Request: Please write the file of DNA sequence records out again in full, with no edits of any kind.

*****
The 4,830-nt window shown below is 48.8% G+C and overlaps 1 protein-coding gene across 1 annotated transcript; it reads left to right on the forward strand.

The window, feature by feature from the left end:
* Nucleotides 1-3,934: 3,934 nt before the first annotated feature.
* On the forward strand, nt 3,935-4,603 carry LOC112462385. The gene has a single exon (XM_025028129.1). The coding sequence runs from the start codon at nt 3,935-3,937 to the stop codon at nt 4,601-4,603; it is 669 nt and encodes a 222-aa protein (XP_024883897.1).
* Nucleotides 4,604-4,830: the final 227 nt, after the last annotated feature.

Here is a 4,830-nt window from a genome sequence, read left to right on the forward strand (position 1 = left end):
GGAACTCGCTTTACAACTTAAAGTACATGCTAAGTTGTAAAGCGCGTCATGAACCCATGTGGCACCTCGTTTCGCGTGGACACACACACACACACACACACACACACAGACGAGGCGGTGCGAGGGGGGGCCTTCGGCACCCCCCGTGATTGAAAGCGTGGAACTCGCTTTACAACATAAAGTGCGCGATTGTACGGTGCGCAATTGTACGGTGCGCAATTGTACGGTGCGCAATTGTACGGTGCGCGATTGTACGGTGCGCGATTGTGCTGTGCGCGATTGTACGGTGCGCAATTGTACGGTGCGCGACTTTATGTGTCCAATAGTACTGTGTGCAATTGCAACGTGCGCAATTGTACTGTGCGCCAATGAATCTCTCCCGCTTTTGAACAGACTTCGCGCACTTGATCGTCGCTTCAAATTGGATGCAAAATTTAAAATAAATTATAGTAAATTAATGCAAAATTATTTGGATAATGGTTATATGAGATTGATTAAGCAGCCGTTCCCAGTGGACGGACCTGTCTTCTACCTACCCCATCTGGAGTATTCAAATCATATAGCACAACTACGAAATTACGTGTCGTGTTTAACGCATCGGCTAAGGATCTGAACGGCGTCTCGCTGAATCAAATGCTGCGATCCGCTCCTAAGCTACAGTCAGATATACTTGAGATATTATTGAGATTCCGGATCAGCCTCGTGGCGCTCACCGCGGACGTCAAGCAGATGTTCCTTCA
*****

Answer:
The 4,830-nt window shown below is 48.8% G+C and overlaps 1 protein-coding gene across 1 annotated transcript; it reads left to right on the forward strand.

The window, feature by feature from the left end:
* Nucleotides 1-3,934: 3,934 nt before the first annotated feature.
* On the forward strand, nt 3,935-4,603 carry LOC112462385. The gene has a single exon (XM_025028129.1). The coding sequence runs from the start codon at nt 3,935-3,937 to the stop codon at nt 4,601-4,603; it is 669 nt and encodes a 222-aa protein (XP_024883897.1).
* Nucleotides 4,604-4,830: the final 227 nt, after the last annotated feature.

Here is a 4,830-nt window from a genome sequence, read left to right on the forward strand (position 1 = left end):
GGAACTCGCTTTACAACTTAAAGTACATGCTAAGTTGTAAAGCGCGTCATGAACCCATGTGGCACCTCGTTTCGCGTGGACACACACACACACACACACACACACACAGACGAGGCGGTGCGAGGGGGGGCCTTCGGCACCCCCCGTGATTGAAAGCGTGGAACTCGCTTTACAACATAAAGTGCGCGATTGTACGGTGCGCAATTGTACGGTGCGCAATTGTACGGTGCGCAATTGTACGGTGCGCGATTGTACGGTGCGCGATTGTGCTGTGCGCGATTGTACGGTGCGCAATTGTACGGTGCGCGACTTTATGTGTCCAATAGTACTGTGTGCAATTGCAACGTGCGCAATTGTACTGTGCGCCAATGAATCTCTCCCGCTTTTGAACAGACTTCGCGCACTTGATCGTCGCTTCAAATTGGATGCAAAATTTAAAATAAATTATAGTAAATTAATGCAAAATTATTTGGATAATGGTTATATGAGATTGATTAAGCAGCCGTTCCCAGTGGACGGACCTGTCTTCTACCTACCCCATCTGGAGTATTCAAATCATATAGCACAACTACGAAATTACGTGTCGTGTTTAACGCATCGGCTAAGGATCTGAACGGCGTCTCGCTGAATCAAATGCTGCGATCCGCTCCTAAGCTACAGTCAGATATACTTGAGATATTATTGAGATTCCGGATCAGCCTCGTGGCGCTCACCGCGGACGTCAAGCAGATGTTCCTTCA